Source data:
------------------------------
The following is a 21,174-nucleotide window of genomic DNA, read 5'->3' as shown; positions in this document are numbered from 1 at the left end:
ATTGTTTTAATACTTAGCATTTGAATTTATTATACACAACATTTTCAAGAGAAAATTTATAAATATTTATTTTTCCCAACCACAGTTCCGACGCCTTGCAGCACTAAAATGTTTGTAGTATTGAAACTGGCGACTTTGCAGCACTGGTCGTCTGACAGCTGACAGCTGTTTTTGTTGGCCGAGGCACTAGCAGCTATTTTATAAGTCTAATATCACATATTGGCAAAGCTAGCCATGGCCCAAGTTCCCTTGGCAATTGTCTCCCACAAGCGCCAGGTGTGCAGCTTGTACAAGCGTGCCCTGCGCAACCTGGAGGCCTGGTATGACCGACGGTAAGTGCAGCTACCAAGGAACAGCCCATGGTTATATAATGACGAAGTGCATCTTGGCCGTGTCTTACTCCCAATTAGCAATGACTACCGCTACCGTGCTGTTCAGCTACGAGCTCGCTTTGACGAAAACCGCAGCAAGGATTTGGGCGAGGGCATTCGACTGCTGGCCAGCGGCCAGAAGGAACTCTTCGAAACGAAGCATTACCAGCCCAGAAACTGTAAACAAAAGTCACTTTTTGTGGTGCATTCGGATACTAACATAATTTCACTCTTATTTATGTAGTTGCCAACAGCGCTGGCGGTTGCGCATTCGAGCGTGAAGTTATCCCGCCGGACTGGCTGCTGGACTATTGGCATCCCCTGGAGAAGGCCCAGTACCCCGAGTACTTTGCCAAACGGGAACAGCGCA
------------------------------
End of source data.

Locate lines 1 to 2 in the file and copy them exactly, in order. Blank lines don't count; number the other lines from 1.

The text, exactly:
The following is a 21,174-nucleotide window of genomic DNA, read 5'->3' as shown; positions in this document are numbered from 1 at the left end:
ATTGTTTTAATACTTAGCATTTGAATTTATTATACACAACATTTTCAAGAGAAAATTTATAAATATTTATTTTTCCCAACCACAGTTCCGACGCCTTGCAGCACTAAAATGTTTGTAGTATTGAAACTGGCGACTTTGCAGCACTGGTCGTCTGACAGCTGACAGCTGTTTTTGTTGGCCGAGGCACTAGCAGCTATTTTATAAGTCTAATATCACATATTGGCAAAGCTAGCCATGGCCCAAGTTCCCTTGGCAATTGTCTCCCACAAGCGCCAGGTGTGCAGCTTGTACAAGCGTGCCCTGCGCAACCTGGAGGCCTGGTATGACCGACGGTAAGTGCAGCTACCAAGGAACAGCCCATGGTTATATAATGACGAAGTGCATCTTGGCCGTGTCTTACTCCCAATTAGCAATGACTACCGCTACCGTGCTGTTCAGCTACGAGCTCGCTTTGACGAAAACCGCAGCAAGGATTTGGGCGAGGGCATTCGACTGCTGGCCAGCGGCCAGAAGGAACTCTTCGAAACGAAGCATTACCAGCCCAGAAACTGTAAACAAAAGTCACTTTTTGTGGTGCATTCGGATACTAACATAATTTCACTCTTATTTATGTAGTTGCCAACAGCGCTGGCGGTTGCGCATTCGAGCGTGAAGTTATCCCGCCGGACTGGCTGCTGGACTATTGGCATCCCCTGGAGAAGGCCCAGTACCCCGAGTACTTTGCCAAACGGGAACAGCGCA